Subversive literature has been a worthy tool in a rebel’s arsenal throughout the history of mankind. Penlighten helps you understand this concept, and provides some inspirational examples.
“The greatest crimes in the world are not committed by people breaking the rules but by people following the rules. It’s people who follow orders that drop bombs and massacre villages.“
― Banksy, Wall and Piece
Subversive literature is all about giving the proverbial middle finger to the system that governs the land. Mind you, this is not all about rebellion for rebellion’s sake, but about creating an upheaval against any prevalent injustice.
Merriam-Webster defines subversive literature as ‘a systematic attempt to overthrow or undermine a government or political system by persons working secretly from within‘. However, note that this branch of literature is expansive enough to include all forms of authority, be it societal norms, legislation, or even parental controls.
Subversive literature has been used to great effect by writers and poets who were looking to create awareness against social injustice, blind archaic beliefs, or even questionable morals.
CHARACTERISTICS OF SUBVERSIVE LITERATURE
The standout feature of subversive literature is the manner is which it challenges authority. Remember, this branch is not about inane rants emanating from a frustrated mind. It is all about not accepting things at face value, but to explore, investigate, and validate the truth in order to put it out there.
Going upstream isn’t the easiest thing to do, but then, this form thrives on sensationalism. Its purpose is to shock readers into facing the reality of what ails them, and that there are ways to repair or resolve the issue at hand.
Subversive writing is controversial, since its job is to pick on authority or authoritative figures, but at its heart remains a unified goal―the one which urges people to think and review their surroundings, and to stand up for what is right.
Exponents of the craft rely on sarcastic wit and a slanderous tone to establish its views. This is deliberate, since the form, at its core, seeks to gain awareness through sensationalism. The condescending tone also helps portray authority in a different and lighter vein, alluding to the fact that their opinions and orders do not matter, or are irrelevant.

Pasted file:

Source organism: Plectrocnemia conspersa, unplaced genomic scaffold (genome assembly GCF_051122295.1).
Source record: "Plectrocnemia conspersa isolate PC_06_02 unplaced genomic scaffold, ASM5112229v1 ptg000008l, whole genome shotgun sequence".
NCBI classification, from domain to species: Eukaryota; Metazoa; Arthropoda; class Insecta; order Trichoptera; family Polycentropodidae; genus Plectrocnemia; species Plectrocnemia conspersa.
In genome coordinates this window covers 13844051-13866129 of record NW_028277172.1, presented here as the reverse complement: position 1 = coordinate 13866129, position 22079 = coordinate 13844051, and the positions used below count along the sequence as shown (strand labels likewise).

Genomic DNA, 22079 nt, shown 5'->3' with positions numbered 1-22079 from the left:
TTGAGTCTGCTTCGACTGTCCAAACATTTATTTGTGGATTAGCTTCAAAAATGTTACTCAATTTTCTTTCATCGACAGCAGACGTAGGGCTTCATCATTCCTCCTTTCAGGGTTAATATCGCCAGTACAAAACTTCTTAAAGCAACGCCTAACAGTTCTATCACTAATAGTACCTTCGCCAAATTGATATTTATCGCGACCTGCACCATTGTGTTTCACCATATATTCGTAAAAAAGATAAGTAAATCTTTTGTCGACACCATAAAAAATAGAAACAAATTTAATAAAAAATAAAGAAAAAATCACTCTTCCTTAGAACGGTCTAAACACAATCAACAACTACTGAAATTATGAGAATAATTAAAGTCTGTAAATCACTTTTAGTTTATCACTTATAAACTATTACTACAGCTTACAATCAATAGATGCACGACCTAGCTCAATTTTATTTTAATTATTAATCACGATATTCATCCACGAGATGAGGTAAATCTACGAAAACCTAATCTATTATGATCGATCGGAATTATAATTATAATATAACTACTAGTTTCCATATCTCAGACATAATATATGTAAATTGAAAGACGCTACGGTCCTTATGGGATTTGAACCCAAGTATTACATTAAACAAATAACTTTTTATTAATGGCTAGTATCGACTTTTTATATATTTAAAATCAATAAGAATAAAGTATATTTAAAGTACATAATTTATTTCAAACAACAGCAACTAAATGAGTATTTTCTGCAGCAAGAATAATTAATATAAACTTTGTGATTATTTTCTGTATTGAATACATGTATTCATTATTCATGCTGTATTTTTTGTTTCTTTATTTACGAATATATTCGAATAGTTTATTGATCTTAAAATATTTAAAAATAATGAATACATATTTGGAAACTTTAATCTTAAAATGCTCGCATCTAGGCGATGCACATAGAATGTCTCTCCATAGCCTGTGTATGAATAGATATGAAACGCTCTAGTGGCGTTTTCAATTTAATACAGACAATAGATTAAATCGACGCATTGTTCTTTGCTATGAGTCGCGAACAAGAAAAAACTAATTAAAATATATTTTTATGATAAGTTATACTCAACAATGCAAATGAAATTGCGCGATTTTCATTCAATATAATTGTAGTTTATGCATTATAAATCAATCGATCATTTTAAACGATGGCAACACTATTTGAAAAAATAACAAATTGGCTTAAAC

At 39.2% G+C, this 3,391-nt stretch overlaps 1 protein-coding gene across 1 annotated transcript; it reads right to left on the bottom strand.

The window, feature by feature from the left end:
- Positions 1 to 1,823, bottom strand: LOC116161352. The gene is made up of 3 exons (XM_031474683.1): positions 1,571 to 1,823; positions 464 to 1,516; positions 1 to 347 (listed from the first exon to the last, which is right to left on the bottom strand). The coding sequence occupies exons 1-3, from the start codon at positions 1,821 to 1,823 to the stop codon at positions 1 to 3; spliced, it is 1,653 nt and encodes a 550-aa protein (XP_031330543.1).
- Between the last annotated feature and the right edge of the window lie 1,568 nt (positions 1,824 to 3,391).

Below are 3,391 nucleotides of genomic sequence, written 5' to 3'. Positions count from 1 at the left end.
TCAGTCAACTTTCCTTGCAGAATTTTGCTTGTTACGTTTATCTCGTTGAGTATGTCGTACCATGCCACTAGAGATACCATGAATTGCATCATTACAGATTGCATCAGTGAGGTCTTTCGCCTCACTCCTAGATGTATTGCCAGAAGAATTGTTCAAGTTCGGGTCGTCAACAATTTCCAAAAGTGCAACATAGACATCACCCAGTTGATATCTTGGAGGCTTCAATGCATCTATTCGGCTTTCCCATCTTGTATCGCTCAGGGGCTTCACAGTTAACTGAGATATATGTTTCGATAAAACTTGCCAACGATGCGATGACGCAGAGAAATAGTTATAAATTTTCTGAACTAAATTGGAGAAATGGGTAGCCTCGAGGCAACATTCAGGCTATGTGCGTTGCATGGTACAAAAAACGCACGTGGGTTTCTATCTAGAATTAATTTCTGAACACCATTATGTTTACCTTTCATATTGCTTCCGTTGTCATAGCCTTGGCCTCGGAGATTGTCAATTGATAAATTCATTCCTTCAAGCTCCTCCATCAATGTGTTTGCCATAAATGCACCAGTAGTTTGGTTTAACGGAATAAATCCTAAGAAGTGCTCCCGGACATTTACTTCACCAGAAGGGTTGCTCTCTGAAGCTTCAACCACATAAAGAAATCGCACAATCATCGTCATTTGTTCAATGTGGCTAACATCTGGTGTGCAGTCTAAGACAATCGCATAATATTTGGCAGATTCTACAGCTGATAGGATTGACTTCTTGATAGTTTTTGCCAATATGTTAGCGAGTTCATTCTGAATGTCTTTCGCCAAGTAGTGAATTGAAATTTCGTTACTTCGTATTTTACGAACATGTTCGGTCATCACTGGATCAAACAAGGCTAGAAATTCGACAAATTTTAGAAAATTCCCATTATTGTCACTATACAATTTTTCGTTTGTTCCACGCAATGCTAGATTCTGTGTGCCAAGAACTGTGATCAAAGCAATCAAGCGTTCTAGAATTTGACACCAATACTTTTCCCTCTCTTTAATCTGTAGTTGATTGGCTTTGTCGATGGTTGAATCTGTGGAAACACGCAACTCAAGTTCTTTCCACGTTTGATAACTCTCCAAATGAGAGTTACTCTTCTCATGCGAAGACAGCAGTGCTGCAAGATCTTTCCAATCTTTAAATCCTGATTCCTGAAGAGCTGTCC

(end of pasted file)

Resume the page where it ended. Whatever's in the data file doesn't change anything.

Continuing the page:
Although it may seem that subversive literature, is at times comical, or even nonsensical, at its heart lies a very emotional appeal. Subversive writers and poets are those who are deeply affected by the general state of affairs which plague society, and only seek to create a sense of awareness among people. Through their writing, they hope to convey the message that rules need not be accepted as they are, and that they need to be scrutinized before being accepted.
The aim of subversive writing is to urge people to think for themselves, and to question whatever they think is dubious. This leads to the creation of a society which cannot be taken for granted, and where the commons get to have a voice in the real sense.
EXAMPLES OF SUBVERSIVE LITERATURE
Jonathan Swift’s A Modest Proposal, published anonymously in 1729, was a scathing attack on the social conditions prevalent in Ireland at the time. It was particularly aimed at the enthusiasm of the authorities who devised several dubious ‘reforms’ which sought to alleviate social and economic ills. The essay was written at the peak of the Industrial Age in Europe, when people were treated as commodities, and no child was considered too young to work in a factory.
Here’s an example:
I am assured by our merchants, that a boy or a girl before twelve years old is no salable commodity; and even when they come to this age they will not yield above three pounds, or three pounds and half-a-crown at most on the exchange; which cannot turn to account either to the parents or kingdom, the charge of nutriment and rags having been at least four times that value.
The piece begins by highlighting the pathetic conditions of the poor in Ireland―a reality of the times:
It is a melancholy object to those who walk through this great town or travel in the country, when they see the streets, the roads, and cabin doors, crowded with beggars of the female sex, followed by three, four, or six children, all in rags and importuning every passenger for an alms.
It goes on to propose an outrageous solution, which only puts the reader in a state of immense shock, equating children with farm animals which can be raised for slaughter, solving the pressing food crisis.
A young healthy child well nursed, is, at a year old, a most delicious nourishing and wholesome food, whether stewed, roasted, baked, or boiled; and I make no doubt that it will equally serve in a fricassee, or a ragout…
Swift’s shockingly effective irony places this essay on top of the pile when it comes to subversive literature.
Listed here are a few outstanding examples of subversive literature:
- Animal Farm by George Orwell
- 1984 by George Orwell
- A Clockwork Orange by Anthony Burgess
- The Catcher in the Rye by J. D. Salinger
- The Time Machine by H. G. Wells
Subversive literature is a form of writing that is rather unique. A sincerely subversive piece can only be written by someone who is extremely distraught, and earnestly wishes to bring about a change, and push the people into taking charge.